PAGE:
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Contravention, integrity risks prompt IPA lobbying for auditors

The Institute of Public Accountants has ramped up its pressure on the government and regulators to find alternative ways to reduce the compliance burden and cost associated with SMSFs, calling the proposed three-year audit cycle flawed and misdirected.

Contravention, integrity risks prompt IPA lobbying for auditors
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Previously, the IPA said it is working with the Minister for Revenue and Financial Services Kelly O’Dwyer, as well as calling on the SMSF sector to remain robust, regarding the proposed changes.

The government’s justification that moving SMSF annual audits to a three-year cycle will reduce compliance costs for trustees may be flawed or could be a cost deferral at best, the IPA said.

IPA chief executive Andrew Conway said the proposal of a three-yearly cycle for SMSFs with a history of good record-keeping “may be very well intended but could well be misdirected”.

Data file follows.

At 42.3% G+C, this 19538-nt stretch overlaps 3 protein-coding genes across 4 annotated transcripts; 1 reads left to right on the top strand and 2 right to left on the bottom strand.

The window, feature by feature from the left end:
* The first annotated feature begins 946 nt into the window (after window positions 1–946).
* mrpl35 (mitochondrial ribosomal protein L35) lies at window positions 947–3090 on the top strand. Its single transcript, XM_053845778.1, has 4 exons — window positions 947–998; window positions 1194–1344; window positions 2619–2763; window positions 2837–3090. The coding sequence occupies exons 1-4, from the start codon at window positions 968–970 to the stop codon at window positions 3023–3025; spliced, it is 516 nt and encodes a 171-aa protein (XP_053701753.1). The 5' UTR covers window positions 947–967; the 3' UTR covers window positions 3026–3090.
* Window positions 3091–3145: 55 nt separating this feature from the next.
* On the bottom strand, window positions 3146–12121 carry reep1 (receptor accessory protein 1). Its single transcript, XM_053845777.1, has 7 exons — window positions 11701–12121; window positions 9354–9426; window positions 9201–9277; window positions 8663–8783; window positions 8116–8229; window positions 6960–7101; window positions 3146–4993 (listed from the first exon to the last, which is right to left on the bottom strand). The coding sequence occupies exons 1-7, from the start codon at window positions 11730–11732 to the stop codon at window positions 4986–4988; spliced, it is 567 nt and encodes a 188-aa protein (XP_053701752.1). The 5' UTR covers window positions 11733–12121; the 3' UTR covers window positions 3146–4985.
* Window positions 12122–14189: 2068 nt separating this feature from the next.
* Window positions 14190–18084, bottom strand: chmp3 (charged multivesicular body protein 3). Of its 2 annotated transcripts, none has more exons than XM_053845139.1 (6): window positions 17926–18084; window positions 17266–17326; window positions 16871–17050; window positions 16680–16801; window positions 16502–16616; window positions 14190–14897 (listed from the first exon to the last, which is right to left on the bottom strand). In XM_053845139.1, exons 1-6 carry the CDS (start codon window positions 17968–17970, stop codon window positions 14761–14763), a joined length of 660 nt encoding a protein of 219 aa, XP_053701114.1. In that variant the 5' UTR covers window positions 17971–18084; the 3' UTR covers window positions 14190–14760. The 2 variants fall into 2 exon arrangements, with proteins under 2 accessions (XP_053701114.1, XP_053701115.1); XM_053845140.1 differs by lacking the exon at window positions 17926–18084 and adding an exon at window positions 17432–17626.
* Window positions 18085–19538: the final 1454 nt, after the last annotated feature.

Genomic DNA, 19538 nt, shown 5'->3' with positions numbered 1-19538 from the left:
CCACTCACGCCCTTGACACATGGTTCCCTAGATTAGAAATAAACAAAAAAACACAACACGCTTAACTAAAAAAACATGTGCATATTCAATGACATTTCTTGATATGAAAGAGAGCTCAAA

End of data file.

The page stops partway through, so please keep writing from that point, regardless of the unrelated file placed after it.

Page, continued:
“Having one audit every three years that covers the three-year period may seem more efficient but may not translate to cost savings. The question needs to be asked if the potential cost savings, if any, are worth the risk of SMSF trustees becoming non-compliant,” Mr Conway said.

“Does the government want to put at risk the current record of good compliance?”

Mr Conway said not working with trustees in the unsupervised (unaudited) years may result in an increase in contraventions if this measure proceeds.

Further, he said not addressing these contraventions on a timely basis can result in the costs growing exponentially, as well as presenting a systemic risk.

“The annual audit cost may be begrudgingly paid by trustees but most trustees would see this as a form of insurance as the penalties imposed by the ATO for contraventions can be significant,” Mr Conway said.

“Without the annual and timely audit oversight, we are concerned that the low rate of contraventions may start to reverse, for the sake of a potential small reduction in costs over time. A loss of integrity in the SMSF sector is simply not worth the risk.

“A well-functioning SMSF sector is a by-product of good regulation. The SMSF auditor plays a vital role in providing the regulator with assurances that SMSF trustees are playing by the rules,” he said.

“There are other ways to reduce the red tape involved in managing SMSFs.”

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